I've got to reply to this.  I'm a fairly large girl.  I'm fairly new to running (again but that's a different story).  I haven't even run a race yet and had never thought about the comments and thoughts from other runners when I get to my first one.  So far, from people on the street, all I've gotten was encouraging comments.  I don't know if other runners would look at me differently or not, but..what I did want to say was that it was another larger runner that really motivated me.  I was in class, and I heard another larger woman in my class, about my age (almost 30) and build talking to one of the very young, very thin girls.  The thinner person was asking the larger one dozens of questions about running and races.  The larger one seemed very animated and they both seemed friendly.  I thought, "heck, if she can do it, why couldn't I".  I hate to say I let myself talk myself out of running because of my weight.  I know now how silly that was, but I'm glad a woman like her came along to help knock it out of me.  Other than that, some skinny runners apparantly show respect, not because of our weight, just because we are good runners.

  • Runner Chick'en Pro 145 posts since
    Jan 24, 2008

     

    I have been there, I have had those same feelings but now I could care less   I am out there doing something that the majority of this country won't get off their butts to do!  I have worked darn hard to get to where I am and I am not going to let anyone take that away from me! 

     

     

  • csickels Rookie 100 posts since
    Oct 23, 2007

    The thread title in itself just screams paranoia. I'm going to blow your mind here people. What if those people who you think are "looking at you differently" aren't looking at you at all? That's the most likely answer to the question, since most people don't pay attention to others except when it is convenient and self-serving. The fact is, as a person who, for most of my life has been fairly thin, I will tell you that I do look at (truly) heavy people differently - with a ton of admiration (pardon the pun). I'm a guy, and if I weighed 275 lbs like the poster above, I question if I would have ever found the courage and motivation to begin running in the first place. Just to make a point, heavy people are not automatically unathletic. When I was in high school, the best athlete in my class by far was a chubby looking kid everybody called "Slim". He still holds school records in basketball and soccer 15 yrs later (i believe). Watch the NFL draft this weekend, several of the top 10 picks will be over 300lbs. Do you think NFL teams are throwing multi-million dollar per year contracts at non-athletes?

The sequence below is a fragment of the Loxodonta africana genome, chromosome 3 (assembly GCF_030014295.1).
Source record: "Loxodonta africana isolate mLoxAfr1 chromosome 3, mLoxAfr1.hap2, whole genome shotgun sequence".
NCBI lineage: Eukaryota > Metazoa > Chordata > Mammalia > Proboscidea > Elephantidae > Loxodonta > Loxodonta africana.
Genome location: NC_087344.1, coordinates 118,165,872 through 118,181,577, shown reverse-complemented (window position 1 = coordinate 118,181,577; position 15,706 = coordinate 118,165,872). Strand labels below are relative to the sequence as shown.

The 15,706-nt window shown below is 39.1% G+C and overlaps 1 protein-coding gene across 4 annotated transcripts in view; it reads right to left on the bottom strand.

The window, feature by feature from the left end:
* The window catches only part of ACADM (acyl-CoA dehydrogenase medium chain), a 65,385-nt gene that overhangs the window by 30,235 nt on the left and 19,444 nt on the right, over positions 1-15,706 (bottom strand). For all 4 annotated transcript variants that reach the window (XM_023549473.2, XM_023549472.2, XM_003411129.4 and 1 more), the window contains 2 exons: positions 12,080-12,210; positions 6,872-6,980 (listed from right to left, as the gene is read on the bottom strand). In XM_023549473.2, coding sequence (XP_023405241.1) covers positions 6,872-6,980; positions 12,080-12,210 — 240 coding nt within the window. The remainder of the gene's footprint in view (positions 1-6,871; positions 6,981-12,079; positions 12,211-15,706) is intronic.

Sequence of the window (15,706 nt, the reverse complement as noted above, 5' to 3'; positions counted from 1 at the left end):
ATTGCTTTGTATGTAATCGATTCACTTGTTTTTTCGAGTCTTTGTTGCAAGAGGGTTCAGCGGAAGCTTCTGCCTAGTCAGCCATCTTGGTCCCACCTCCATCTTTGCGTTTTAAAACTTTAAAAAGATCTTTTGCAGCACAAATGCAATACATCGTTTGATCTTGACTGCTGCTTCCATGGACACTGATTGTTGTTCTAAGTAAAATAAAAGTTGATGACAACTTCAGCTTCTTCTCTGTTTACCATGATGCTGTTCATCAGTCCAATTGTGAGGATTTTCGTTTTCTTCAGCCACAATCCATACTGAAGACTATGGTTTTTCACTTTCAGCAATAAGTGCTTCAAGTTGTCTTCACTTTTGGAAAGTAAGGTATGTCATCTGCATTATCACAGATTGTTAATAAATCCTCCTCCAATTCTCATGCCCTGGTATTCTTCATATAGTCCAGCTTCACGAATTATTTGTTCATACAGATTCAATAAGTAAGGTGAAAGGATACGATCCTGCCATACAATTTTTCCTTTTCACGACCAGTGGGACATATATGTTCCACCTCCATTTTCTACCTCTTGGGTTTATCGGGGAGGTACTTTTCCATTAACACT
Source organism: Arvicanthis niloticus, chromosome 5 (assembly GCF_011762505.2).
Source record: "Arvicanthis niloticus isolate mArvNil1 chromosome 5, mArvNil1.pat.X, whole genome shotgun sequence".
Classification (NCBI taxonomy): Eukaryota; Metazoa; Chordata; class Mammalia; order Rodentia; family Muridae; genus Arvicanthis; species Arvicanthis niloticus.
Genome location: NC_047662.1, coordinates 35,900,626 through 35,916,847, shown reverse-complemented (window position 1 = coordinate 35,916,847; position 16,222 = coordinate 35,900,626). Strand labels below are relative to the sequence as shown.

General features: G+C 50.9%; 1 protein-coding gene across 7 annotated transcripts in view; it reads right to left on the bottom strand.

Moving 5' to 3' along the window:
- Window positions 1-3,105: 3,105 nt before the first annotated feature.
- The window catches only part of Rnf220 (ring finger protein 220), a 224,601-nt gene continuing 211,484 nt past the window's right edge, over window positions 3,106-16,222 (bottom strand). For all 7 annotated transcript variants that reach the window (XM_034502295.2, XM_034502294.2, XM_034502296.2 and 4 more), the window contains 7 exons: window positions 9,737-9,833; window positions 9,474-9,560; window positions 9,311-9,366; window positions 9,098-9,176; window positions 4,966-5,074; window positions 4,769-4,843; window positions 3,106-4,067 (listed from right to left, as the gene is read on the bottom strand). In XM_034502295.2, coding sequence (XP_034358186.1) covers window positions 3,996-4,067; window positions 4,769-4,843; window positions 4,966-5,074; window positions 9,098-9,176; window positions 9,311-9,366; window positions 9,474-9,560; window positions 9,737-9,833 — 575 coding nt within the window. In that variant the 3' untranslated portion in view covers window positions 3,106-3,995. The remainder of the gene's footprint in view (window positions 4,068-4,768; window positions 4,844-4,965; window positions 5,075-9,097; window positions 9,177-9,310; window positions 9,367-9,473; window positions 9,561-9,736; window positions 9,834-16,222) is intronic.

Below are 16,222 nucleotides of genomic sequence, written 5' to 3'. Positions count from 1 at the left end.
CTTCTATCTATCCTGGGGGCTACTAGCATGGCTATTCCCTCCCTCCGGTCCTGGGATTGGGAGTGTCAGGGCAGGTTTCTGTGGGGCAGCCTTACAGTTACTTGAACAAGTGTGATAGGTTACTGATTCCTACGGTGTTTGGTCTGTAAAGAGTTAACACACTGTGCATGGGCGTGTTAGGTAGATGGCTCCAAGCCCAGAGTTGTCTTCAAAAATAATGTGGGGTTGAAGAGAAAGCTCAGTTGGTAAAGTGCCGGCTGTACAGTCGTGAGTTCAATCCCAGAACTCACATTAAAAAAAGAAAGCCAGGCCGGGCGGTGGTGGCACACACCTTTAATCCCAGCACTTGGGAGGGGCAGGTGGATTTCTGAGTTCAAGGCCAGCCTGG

Being overweight is difficult enough (I did go through a stage in life where I was pretty overweight), why make it even harder on yourself by worrying what other ppl think? Rejoice in the fact that you ARE a runner! Running is an awesome activity! What other hobby comes with a term like "runner's high" (other than doing drugs)? Don't let the percieved bullshit others may or may not be thinking negatively impact the pleasure you get from running.

  • wifor Rookie 5 posts since
    Apr 14, 2008

     

    Sometimes....most times people can't win.  When I was a 117 lb, 5'11 skinny, unattractive teenage boy, people would say .....gain some weight!  (But, I could run 16:30 5Ks!)  Now that I am a 44 year old man @ 240 running much slower, I am a fat old man!  I don't care....I run because I like it!  It has been 15 years since I trained for a half.  My goals for this year are to run 3 Halfs....each one faster than the other.  I ran my 1st at 2:22.  My goal for the 2nd is 2:11 and my 3rd if I am lucky...2:00.  It is improvement and np injuries I am looking for not fast times.  my 2 cents.

     

     

     

     

     

    Wifor

     

     





    Flying Pig 10K/ 1:03
    Geist 1/2 Marathon/ 2:22
    Do Run Run 15K/ 1:37
    Fort 4 Fitness 1/2 Marathon/ 2:20
    Indianapolis 1/2 Marathon/ 2:24

    Indianapolis Monumental 1/2 Marathon/ Goal: 2:19

  • FeelsSoGood2 Pro 107 posts since
    Feb 9, 2008

    I cannot imagine why people feel the need to judge ANYONE out there doing something good for themselves...but they do. I am experiencing pretty much the same thing because I am older. Basically I have no support. People keep telling me that people who run like me.... who may appear to be in great shape, drop dead of heart attacks from running and I should really 'watch' because of my age. They ignore the fact that I am in the best shape I have ever been in and that I run almost everyday and it's something that I take seriously and has become part of my lifestyle.  It has taken alot of dedication and hard work to do this. It's amazing as most of these coments come from those who continue to make excuses to not get out of their chairs to move! Where are they on a cold Saturday morning. Im at the park bundled up running against the cold blast of wind. I just registered for an 8K...and I have had some pretty negative responses. Mostly from my own family members!